Iran, Saudi Arabia and the Gulf: Power Politics in Transition
Great Britain’s decision, announced in 1968, to withdraw its forces from the Gulf by 1971 was a turning point in the modern history of the Middle East. The lengthy British imperial presence had guaranteed a prolonged stability for the Gulf unmatched elsewhere in the region. Now, in the space of four years, regional players had to find rules of common coexistence; a viable state had to be created from scattered emirates along the Arab coast and relations with the outside world redefined. The history of the Gulf from 1968-71 is usually treated as the final episode of the British Empire’s hold on the Middle East. Yet with the United States immersed in the Vietnam war, and the Soviet Union pursuing a policy of caution, there was no world power waiting to succeed Britain. As a result, Gulf politics ‘went local’. This book examines how, in the context of interplay between its ambitions and the regional and international environment, Iran influenced efforts to reorder the Gulf’s political landscape. Its central argument is that a better understanding of the new Gulf order can be achieved by emphasizing local concerns and the degree to which regional powers influenced the policy of external powers in those formative years.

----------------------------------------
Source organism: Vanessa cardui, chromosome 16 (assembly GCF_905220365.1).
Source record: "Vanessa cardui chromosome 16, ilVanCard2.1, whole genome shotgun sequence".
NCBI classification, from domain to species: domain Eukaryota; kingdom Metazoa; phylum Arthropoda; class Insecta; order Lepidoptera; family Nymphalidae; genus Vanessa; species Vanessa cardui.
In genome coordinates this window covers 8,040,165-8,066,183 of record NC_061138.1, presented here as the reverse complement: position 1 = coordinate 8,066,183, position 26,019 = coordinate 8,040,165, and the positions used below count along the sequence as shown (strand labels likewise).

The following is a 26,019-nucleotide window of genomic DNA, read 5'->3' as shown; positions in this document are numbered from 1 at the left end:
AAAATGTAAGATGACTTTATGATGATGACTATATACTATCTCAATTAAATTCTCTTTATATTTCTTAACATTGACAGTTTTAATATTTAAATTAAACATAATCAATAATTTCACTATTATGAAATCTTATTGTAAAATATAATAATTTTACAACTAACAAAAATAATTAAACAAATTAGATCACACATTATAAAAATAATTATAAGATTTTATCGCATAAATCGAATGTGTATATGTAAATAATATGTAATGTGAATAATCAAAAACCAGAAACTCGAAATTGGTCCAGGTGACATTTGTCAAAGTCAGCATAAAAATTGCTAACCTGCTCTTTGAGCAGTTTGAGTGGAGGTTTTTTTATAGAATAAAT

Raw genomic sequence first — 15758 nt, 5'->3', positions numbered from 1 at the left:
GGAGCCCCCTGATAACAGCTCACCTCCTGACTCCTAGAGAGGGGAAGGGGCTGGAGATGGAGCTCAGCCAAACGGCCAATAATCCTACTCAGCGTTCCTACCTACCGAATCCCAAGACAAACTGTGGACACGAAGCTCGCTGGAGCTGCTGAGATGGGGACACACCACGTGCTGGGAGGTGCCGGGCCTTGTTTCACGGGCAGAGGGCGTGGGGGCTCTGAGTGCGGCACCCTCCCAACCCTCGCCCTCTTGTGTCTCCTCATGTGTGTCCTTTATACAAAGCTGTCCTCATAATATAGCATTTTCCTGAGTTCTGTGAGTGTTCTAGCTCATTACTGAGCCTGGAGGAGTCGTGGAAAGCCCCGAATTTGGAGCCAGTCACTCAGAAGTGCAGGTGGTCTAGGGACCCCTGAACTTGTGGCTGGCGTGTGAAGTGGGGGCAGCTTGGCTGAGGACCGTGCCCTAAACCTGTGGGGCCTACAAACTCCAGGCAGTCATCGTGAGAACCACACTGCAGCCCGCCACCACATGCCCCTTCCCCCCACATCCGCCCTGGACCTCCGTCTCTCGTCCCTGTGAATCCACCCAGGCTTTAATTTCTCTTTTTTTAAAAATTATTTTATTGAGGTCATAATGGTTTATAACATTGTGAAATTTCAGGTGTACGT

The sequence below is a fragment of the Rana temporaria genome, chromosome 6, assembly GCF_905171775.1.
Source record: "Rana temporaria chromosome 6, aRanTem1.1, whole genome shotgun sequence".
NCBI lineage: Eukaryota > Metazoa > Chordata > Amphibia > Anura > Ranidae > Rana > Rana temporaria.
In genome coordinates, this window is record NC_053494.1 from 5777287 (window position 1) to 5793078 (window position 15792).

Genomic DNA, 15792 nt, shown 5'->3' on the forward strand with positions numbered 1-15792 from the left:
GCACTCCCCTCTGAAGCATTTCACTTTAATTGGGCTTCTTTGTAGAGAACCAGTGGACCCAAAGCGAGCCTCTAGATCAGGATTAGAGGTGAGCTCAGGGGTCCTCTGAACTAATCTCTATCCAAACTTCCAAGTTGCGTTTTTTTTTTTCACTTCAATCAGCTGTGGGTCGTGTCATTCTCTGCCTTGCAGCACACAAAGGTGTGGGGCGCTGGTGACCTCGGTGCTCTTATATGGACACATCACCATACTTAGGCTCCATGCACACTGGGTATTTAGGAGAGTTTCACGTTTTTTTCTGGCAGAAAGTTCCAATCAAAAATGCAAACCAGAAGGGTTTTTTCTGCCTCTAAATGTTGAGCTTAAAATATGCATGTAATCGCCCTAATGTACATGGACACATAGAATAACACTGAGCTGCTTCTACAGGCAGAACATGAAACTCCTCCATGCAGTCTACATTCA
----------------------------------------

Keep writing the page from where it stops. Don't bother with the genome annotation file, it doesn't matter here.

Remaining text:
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Abu Dhabi Abu Musa According Aden agreement Alam Ambassador in Tehran American Arab Emirates Ardeshir Zahedi argued arms Balfour-Paul Britain British government British withdrawal claim to Bahrain commitments Commons debate Country File December defence Dubai east of Suez Ettela‘at FBIS February federation force Foreign Office foreign policy government’s Gulf Arab Healey Hormuz House of Commons Ibid Interview with Afshar Iran Iran Cables Vol Iran’s Iraq island dispute January Julian Walker June King Faisal Kissinger Kuwait Labour LBJ Library meeting memorandum Middle East military National Security Nixon Doctrine Persian Gulf position President PRO/FO Qatar Ras al-Khaimah regional relations role SARCA Saudi Ambassador Saudi Arabia Saudi-Iranian secretary Secretary-General’s Shah Shah’s Shaikh Saqar Sharjah Sir Denis Wright Sir William Luce sovereignty Soviet statement Tehran Tehran Domestic Service Tehran Home Service Tehran to London Telegram territorial told troops Trucial Umm al-Qaiwain William Luce Wilson